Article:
Implicit bias is one of the buzzwords that seemingly captured people’s attention as an offshoot of the cases of deadly use of force that transpired in the last few years, mostly against people of color. Where does the bias stem from? Is it the individual? The institution? And from the connotation of the word itself, how does one address something that is unacknowledged?
This session’s instructor is Dr. Regi Frection, the Founder of Ares Human Rights International. His experience ranges from enlisting in the US Army, serving as a law enforcement professional, a stint in a fire department, and more recently, an advocate for human rights, labor rights, law, and legal/social research, theory, and analysis.
His discussion covered:
- Examining implicit bias using a lens that considers both the individual and the institutions they’re associated with.
- The disparity between the views of the general public and law enforcement and across races on the state of equality within the US.
- The qualities of the ideal law enforcement officer that values decision-making and problem-solving skills, technical proficiency, open-mindedness, and ethics.
- The four elements by which law enforcement conduct must be scrutinized against – the proportionality, legality, accountability, and necessity (PLAN).
- Using these to reflect on the conduct of officers in some notable use of force incidents.
- The aim and effect of putting the PLAN into action.
- Understanding how the brain processes information using a technical analogy.
- The three brain processing states that determine human behavior/response and case examples of when these are used.
- The survival state – the primal layer that manages basic bodily functions and focuses on keeping us alive.
- The emotional state – that thrives off social interactions and belongingness in order to survive in a society.
- The executive state – the rarely used state responsible for higher cognition, analysis, and foresight.
- The need for law enforcement officers to activate all three brain states to deal with the complex decision-making required in the job.
- The benefits of higher education in the law enforcement career to develop the executive state capabilities.
- ‘Glitches’ in the brain processes which results in behavior that isn’t at par with the expectations that come in a highly demanding law enforcement job.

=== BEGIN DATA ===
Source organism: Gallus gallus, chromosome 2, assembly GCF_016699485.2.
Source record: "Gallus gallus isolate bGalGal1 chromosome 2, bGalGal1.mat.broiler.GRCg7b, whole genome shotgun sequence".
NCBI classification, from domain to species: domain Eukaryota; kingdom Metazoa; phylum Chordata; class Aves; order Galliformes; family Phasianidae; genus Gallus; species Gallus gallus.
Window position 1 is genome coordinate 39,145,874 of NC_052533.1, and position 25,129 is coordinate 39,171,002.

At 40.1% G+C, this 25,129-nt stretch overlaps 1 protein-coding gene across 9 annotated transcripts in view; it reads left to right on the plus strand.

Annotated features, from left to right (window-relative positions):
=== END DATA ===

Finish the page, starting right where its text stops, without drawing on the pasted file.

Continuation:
- How the glitches get embedded into our information processes through implicit and explicit programming.
- The centuries’ worth of history that denied rights to certain segments of the community and the explicit programming that is institutionalized in the field of policing.
- How despite progress in society that renounces explicit biases, perceptions and biases remain under the guise of new programming preventing law enforcement officers from functioning in the executive state.
- The concept of structural violence where social structures disadvantage certain sectors which when coupled with individual biases have adverse outcomes.
- A look into the individual risk factors that transpire in the background of the human cognitive process which ultimately influence their decisions and actions.
- The situational risk factors which reinforce existing biases and empower an individual’s likelihood to act according to these beliefs.
- The reality that these glitches are not exclusive to law enforcement but apply to society as a whole which therefore requires solutions that engage the community as well.
- The conditions that must be satisfied to decrease the likelihood of prejudice and systems that can be put into place to reverse the implicit programming of those within the criminal justice arena.
Questions from the webinar participants were about:
- Data on how bias actually affects decision-making.
- Messaging from leaders contrary to adopting the executive state mindset and how this impacts the people’s behavior.
- Understanding the context in which crimes are happening and the root problems of the communities instead of just enforcing a zero-tolerance approach to criminality.
- Using proportionality as the guiding path for charging those who break the law.
- “The content and expertise of this speaker was excellent! I recently completed my PhD with my dissertation topic being “gender-based microaggressions experienced by female officers,” and much of what Dr. Regi spoke about (the cognitive sides and biases associated with microaggressions) was spot on!” — Toye
- “I found the idea of looking at recruits for diverse life experience to be interesting and something that all agencies should consider.” — Tony
- “Extremely insightful and seemingly valid facts. Would love to hear more from this presenter, especially given his diverse background (professionally and personally).” — Willow
- “Dr. Frection’s presentation was so well-done and informative, but the time was so short that he was not able to finish it. A lot of our thoughts and attitudes are so ingrained that unless we are educated and aware of it, we will act on it impulsively and with emotion, leading to harmful consequences.” — Susan
- “I feel that training like this is essential for all who work in law enforcement because we tend to take on the ‘us versus them’ mentality, and regardless of your race/background, those in law enforcement bring their biases/prejudices and acquired skewed world view to the job and it impacts the career, creates victims of the CJS, and creates more risks to citizens and law enforcement. This training was a truth that needs to be said, over and over.” — Sabrina